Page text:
Before and After — Hans Stolfus Block

The Before and After series focuses on the two or three key creative choices, in terms of composition and processing, that go into creating an image.  Specific technical details about the shot have been left out — you won’t hear me talking about tone curve adjustments and whatnot unless it was a key component of the end result.

Hans Stolfus jumps to block at the 2009 Houston AVP Tournament.

Exposure

  • Shutter:  1/2000
  • Aperture:  f/2.8
  • ISO: 200
  • Camera:  Canon EOS 1D Mark III
  • Lens:  Canon EF 70-200mm f/2.8L IS USM (at 200mm)

Composition and Processing

  • You really don’t need to always include the ball in and action shot to show what’s going on.  The brain fills in a lot, and even though I cropped this tight it’s clear Stolfus is leaping up to block an unknown hitter.  The benefit is that the shot can be more tightly focused on the subject, and potentially take advantage of other elements in the scene.
  • Those other elements in this case were the top and bottom tape of the net (which frame the subject and look like better natural obstructions for the arms and legs than the edge of the frame would have;  and getting rid of most of the distracting yellow wall so that the green seats can be a singular and uniform background.

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April 17 2012 | Photography | No Comments »

Before and After — Ty Loomis At Houston AVP

The Before and After series focuses on the two or three key creative choices, in terms of composition and processing, that go into creating an image.  Specific technical details about the shot have been left out — you won’t hear me talking about tone curve adjustments and whatnot unless it was a key component of the end result.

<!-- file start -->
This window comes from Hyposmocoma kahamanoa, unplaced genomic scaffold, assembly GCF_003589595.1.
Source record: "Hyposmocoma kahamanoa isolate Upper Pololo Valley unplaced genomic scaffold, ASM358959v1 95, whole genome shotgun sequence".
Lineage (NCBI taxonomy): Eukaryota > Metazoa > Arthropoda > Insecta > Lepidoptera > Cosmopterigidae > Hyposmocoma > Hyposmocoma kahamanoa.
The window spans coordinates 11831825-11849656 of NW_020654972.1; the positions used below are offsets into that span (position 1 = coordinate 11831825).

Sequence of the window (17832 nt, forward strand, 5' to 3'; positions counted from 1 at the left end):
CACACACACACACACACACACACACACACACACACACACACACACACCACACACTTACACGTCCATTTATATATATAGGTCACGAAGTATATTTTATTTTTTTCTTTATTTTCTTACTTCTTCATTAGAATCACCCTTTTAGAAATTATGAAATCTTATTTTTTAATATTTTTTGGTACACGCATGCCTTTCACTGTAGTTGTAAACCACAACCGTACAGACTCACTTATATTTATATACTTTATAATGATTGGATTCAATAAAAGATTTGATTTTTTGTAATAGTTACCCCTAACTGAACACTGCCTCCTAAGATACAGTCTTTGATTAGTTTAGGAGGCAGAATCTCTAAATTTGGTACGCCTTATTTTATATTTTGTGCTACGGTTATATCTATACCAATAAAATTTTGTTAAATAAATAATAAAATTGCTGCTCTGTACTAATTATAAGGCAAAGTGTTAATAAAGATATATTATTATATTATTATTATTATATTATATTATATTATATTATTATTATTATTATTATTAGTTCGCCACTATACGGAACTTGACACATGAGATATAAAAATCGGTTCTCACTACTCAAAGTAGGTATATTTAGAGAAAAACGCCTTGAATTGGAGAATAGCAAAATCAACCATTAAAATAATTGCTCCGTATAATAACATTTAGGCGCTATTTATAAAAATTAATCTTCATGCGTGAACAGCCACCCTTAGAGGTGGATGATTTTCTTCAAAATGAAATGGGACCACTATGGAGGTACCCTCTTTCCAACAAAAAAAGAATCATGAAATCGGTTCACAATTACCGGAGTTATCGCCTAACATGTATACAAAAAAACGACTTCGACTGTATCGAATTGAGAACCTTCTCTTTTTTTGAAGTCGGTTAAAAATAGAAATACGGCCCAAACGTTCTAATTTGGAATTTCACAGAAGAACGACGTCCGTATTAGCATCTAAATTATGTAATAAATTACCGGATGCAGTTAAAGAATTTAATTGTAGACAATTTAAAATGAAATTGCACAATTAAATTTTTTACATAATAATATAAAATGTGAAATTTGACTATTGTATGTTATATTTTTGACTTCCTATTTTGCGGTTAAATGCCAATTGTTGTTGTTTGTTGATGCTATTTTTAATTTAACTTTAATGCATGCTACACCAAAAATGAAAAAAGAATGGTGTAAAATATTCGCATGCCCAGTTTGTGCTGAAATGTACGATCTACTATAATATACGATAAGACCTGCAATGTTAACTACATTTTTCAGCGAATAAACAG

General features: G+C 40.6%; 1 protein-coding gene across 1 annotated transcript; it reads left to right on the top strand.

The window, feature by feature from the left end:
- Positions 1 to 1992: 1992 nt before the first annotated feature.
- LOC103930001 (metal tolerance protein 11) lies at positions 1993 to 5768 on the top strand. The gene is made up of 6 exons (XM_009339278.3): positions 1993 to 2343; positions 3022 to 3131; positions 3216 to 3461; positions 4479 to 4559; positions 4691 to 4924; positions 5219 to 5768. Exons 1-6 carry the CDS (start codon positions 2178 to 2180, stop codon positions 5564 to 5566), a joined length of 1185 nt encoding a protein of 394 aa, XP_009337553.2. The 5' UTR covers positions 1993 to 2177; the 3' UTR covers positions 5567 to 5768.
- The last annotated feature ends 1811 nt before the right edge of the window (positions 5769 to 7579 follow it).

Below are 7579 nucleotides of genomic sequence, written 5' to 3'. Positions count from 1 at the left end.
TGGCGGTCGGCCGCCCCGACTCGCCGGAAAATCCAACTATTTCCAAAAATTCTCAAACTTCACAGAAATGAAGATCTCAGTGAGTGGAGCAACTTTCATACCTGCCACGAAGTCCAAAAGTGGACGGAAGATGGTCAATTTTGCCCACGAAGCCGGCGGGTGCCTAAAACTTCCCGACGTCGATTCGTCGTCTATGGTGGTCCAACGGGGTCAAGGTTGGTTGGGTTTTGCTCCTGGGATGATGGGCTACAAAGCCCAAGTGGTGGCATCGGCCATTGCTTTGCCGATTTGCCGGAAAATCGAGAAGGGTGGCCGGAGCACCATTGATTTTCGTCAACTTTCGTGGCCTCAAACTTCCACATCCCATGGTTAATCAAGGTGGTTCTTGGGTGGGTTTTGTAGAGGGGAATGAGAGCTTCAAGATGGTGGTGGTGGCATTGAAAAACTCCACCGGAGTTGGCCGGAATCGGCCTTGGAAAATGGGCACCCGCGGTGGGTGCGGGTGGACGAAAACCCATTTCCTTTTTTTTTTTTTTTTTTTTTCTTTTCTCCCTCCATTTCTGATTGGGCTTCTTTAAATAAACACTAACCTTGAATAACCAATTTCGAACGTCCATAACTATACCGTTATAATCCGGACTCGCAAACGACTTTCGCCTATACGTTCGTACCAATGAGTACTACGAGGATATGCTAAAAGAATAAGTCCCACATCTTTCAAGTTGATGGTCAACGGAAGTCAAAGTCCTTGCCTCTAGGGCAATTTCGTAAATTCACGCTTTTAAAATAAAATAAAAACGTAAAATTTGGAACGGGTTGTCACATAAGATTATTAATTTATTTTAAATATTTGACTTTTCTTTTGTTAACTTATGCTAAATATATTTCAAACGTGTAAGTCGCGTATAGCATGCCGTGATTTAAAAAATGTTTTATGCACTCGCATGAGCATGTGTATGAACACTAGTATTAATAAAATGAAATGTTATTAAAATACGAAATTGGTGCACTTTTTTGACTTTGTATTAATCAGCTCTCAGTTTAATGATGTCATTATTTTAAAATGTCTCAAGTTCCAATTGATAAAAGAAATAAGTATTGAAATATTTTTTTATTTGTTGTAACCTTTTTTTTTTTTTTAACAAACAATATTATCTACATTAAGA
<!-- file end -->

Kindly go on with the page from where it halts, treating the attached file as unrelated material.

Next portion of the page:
Ty Loomis passes the ball at the 2009 Houston AVP Tournament.

Exposure

  • Shutter:  1/2500
  • Aperture:  f/2.0
  • ISO: 200
  • Camera:  Canon EOS 1Ds Mark III
  • Lens:  Canon EF 135mm f/2.0L USM

Composition and Processing

  • I like shots that show the interplay between two players on the court, and this may be one of the easiest compositions there is when it comes to sand volleyball.    All you have to do is stand at the edge of the court and wait for a serve to come to the player closest to you (it helps if you already know who they’re likely to serve so you know what side of the court to be on).  You don’t want the ball coming in, but rather on the way out, because all the muscles in the receiving player’s body will be tensed from both the impact and stopping themselves on the court.  It also gives just enough time for their partner to get far enough ahead of them to be in clear view as they move in to set the ball.   And the ball coming out will travel at a higher angle than when it came in, making it more likely it isn’t obstructing the other player.
  • Prime lenses are underrated for sports photography, at least those shorter than the big telephotos.  This shot was taken with a 135mm lens normally used for portraits.  That extra little boost in image quality can take an image over the top, or at least give you more flexibility in processing (akin to having more megapixels with which to crop a shot in post if necessary).

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February 12 2012 | Photography | No Comments »

Before and After — Surfer At Steamer Lane

The Before and After series focuses on the two or three key creative choices, in terms of composition and processing, that go into creating an image.  Specific technical details about the shot have been left out — you won’t hear me talking about tone curve adjustments and whatnot unless it was a key component of the end result.

A surfer rides a wave at Steamer Lane in Santa Cruz.

Exposure

  • Shutter:  1/2500
  • Aperture:  f/2.8
  • ISO: 800
  • Camera:  Canon EOS 1D Mark IV
  • Lens:  Canon EF 300mm f/2.8L IS USM

Composition and Processing

  • I cropped this shot pretty tight for a couple reasons.  First, by moving the subject to the upper right corner of the frame, I gave them more room to move into the scene.  While there’s technically the same amount of space in the original for them to move into, it’s watered down (ahem) by the extra room behind them.  The eye isn’t going to travel backwards in the shot, so best to remove the distraction.
  • Second, it increases the perceived size of the wave, making it a little more dramatic.  Cropping out part of the bottom, where the ocean is flatter, helps as well.
  • Third, it’s simply more personal as a shot:  the subject takes up a larger portion of the frame.
  • I also colored the water by tweaking the HSL sliders and putting down a couple blue gradients in Lightroom.  You’ll never see water this color in Santa Cruz.  I wanted something more vibrant to go with the action, and the normally dull green water wasn’t cutting it.

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February 09 2012 | Photography | No Comments »